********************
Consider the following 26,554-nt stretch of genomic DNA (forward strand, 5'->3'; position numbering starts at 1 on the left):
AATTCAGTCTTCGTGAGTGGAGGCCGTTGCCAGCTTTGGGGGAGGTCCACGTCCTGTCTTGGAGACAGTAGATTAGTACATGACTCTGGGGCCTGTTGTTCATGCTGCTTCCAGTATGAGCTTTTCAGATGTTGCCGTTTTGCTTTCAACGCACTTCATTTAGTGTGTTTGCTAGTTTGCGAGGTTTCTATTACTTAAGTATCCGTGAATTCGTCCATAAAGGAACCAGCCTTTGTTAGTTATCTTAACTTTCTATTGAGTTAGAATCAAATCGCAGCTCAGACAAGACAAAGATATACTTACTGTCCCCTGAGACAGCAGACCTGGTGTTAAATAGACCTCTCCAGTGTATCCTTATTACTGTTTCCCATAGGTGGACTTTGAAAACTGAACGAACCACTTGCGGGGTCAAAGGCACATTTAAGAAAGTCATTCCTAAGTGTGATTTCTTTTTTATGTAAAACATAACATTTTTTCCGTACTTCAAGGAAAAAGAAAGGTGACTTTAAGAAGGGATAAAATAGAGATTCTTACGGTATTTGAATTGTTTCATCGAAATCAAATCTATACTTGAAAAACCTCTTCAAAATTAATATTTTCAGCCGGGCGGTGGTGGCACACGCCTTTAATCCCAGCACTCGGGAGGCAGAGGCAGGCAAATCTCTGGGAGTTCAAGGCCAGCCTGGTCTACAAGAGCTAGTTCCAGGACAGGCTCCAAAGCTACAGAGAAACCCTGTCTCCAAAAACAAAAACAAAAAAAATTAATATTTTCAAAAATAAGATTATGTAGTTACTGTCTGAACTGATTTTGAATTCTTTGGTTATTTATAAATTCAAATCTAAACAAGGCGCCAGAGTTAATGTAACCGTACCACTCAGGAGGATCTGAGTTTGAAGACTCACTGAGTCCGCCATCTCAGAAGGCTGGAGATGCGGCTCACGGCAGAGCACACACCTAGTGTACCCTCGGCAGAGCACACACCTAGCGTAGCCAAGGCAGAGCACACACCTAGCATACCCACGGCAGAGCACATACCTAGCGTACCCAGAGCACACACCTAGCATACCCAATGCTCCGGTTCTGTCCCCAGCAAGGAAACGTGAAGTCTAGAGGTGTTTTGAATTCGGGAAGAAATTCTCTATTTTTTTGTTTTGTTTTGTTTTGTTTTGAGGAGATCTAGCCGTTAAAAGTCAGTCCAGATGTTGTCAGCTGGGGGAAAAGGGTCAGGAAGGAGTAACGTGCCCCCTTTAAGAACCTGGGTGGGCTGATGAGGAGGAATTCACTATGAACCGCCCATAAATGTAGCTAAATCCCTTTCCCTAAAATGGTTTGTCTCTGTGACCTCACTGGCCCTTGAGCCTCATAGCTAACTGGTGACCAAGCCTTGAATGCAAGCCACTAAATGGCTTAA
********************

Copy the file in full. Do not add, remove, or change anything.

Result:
Consider the following 26,554-nt stretch of genomic DNA (forward strand, 5'->3'; position numbering starts at 1 on the left):
AATTCAGTCTTCGTGAGTGGAGGCCGTTGCCAGCTTTGGGGGAGGTCCACGTCCTGTCTTGGAGACAGTAGATTAGTACATGACTCTGGGGCCTGTTGTTCATGCTGCTTCCAGTATGAGCTTTTCAGATGTTGCCGTTTTGCTTTCAACGCACTTCATTTAGTGTGTTTGCTAGTTTGCGAGGTTTCTATTACTTAAGTATCCGTGAATTCGTCCATAAAGGAACCAGCCTTTGTTAGTTATCTTAACTTTCTATTGAGTTAGAATCAAATCGCAGCTCAGACAAGACAAAGATATACTTACTGTCCCCTGAGACAGCAGACCTGGTGTTAAATAGACCTCTCCAGTGTATCCTTATTACTGTTTCCCATAGGTGGACTTTGAAAACTGAACGAACCACTTGCGGGGTCAAAGGCACATTTAAGAAAGTCATTCCTAAGTGTGATTTCTTTTTTATGTAAAACATAACATTTTTTCCGTACTTCAAGGAAAAAGAAAGGTGACTTTAAGAAGGGATAAAATAGAGATTCTTACGGTATTTGAATTGTTTCATCGAAATCAAATCTATACTTGAAAAACCTCTTCAAAATTAATATTTTCAGCCGGGCGGTGGTGGCACACGCCTTTAATCCCAGCACTCGGGAGGCAGAGGCAGGCAAATCTCTGGGAGTTCAAGGCCAGCCTGGTCTACAAGAGCTAGTTCCAGGACAGGCTCCAAAGCTACAGAGAAACCCTGTCTCCAAAAACAAAAACAAAAAAAATTAATATTTTCAAAAATAAGATTATGTAGTTACTGTCTGAACTGATTTTGAATTCTTTGGTTATTTATAAATTCAAATCTAAACAAGGCGCCAGAGTTAATGTAACCGTACCACTCAGGAGGATCTGAGTTTGAAGACTCACTGAGTCCGCCATCTCAGAAGGCTGGAGATGCGGCTCACGGCAGAGCACACACCTAGTGTACCCTCGGCAGAGCACACACCTAGCGTAGCCAAGGCAGAGCACACACCTAGCATACCCACGGCAGAGCACATACCTAGCGTACCCAGAGCACACACCTAGCATACCCAATGCTCCGGTTCTGTCCCCAGCAAGGAAACGTGAAGTCTAGAGGTGTTTTGAATTCGGGAAGAAATTCTCTATTTTTTTGTTTTGTTTTGTTTTGTTTTGAGGAGATCTAGCCGTTAAAAGTCAGTCCAGATGTTGTCAGCTGGGGGAAAAGGGTCAGGAAGGAGTAACGTGCCCCCTTTAAGAACCTGGGTGGGCTGATGAGGAGGAATTCACTATGAACCGCCCATAAATGTAGCTAAATCCCTTTCCCTAAAATGGTTTGTCTCTGTGACCTCACTGGCCCTTGAGCCTCATAGCTAACTGGTGACCAAGCCTTGAATGCAAGCCACTAAATGGCTTAA